Ebrima Jabang, age 64, was arrested along with the opposition activist, Solo Sandeng, during the April 14th, 2016 peaceful protest for electoral reform. He was taken to the National Intelligence Agency (NIA) headquarters, tied face down on a table and tortured by YahyaJammeh’s personal hit squad, the Junglers, permanently losing the sight in his right eye among other internal injuries. Jabang said that he could hear the screams of Solo Sandeng, who was being tortured in another room. Tragically, Sandeng died on the same day, as a result of being tortured. See more of this work-in-progress: floriophoto.com
Exhibition News: We will be holding the first photography exhibition, in the Gambia, from this particular body of work, early in March 2019. We are really looking forward to exhibiting in the Gambia, again.
Watch this space for more information on that, shortly!
Although the Gambia is a predominantly Muslim country, the animist-fuelled masquerade ceremonies pre-date the arrival of Islam and are still tolerated and practiced around the country. Animism is an intriguing subject – the belief that animals and inanimate objects, such as trees, possess a soul, or a spiritual essence.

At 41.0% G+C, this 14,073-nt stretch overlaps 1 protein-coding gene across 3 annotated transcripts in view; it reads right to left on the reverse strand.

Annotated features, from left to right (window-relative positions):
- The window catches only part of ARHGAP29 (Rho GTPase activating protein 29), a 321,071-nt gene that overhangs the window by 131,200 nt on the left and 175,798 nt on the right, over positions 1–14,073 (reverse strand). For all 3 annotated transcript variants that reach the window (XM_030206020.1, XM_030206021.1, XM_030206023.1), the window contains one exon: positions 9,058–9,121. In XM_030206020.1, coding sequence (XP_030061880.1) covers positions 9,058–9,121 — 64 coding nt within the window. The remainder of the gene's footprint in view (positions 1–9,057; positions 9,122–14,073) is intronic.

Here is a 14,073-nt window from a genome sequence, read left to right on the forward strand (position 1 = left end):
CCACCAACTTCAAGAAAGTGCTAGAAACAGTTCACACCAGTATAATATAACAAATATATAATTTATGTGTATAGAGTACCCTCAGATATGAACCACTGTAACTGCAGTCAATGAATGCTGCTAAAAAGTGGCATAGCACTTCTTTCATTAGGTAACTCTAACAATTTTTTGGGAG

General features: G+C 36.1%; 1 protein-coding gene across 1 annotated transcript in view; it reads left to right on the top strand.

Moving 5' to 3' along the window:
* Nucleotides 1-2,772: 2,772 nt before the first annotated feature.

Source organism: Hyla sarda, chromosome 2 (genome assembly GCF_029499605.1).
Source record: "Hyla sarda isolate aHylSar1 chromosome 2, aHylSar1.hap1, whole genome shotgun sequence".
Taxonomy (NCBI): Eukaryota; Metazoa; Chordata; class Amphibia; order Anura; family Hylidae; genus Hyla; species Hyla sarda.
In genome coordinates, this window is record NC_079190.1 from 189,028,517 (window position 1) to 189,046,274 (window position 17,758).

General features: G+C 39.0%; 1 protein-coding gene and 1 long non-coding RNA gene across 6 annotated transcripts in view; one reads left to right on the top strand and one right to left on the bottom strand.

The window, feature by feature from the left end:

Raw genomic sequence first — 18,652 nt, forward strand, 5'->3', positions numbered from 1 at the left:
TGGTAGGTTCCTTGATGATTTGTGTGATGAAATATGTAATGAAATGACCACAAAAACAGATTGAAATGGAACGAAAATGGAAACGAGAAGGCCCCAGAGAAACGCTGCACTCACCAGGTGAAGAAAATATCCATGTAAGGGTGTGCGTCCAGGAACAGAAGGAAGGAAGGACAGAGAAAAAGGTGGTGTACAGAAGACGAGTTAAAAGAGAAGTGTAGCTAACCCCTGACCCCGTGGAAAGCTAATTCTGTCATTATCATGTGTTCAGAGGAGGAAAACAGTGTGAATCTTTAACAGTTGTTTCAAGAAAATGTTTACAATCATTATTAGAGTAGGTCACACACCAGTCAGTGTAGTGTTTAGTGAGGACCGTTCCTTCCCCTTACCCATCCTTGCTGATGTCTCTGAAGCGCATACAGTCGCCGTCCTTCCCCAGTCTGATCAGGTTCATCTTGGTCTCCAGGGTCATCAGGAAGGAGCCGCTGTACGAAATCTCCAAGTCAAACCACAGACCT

Also, the juxtaposition between the urban environment and these ancient traditions is fascinating – just like ‘The Hunting’, pictured, in the concrete and corrugated iron enclave of a compound in the capital city of Banjul.
Whether it be a circumcision ceremony, celebrating a successful harvest, chasing away evil spirits, enforcing village rules, or simply for entertainment, each particular masquerade plays a central and significant role in many parts of West African society.
Most of the masquerades we’ve seen so far are based on animals. However, the traditions are being hauled into the 21st century, modernised by the use of synthetic fabrics and ornaments, such as Christmas tree baubles, adorning ‘new-style’ masquerades. However, more on those particular masquerades as we move on with the long-term project (sneak preview, below).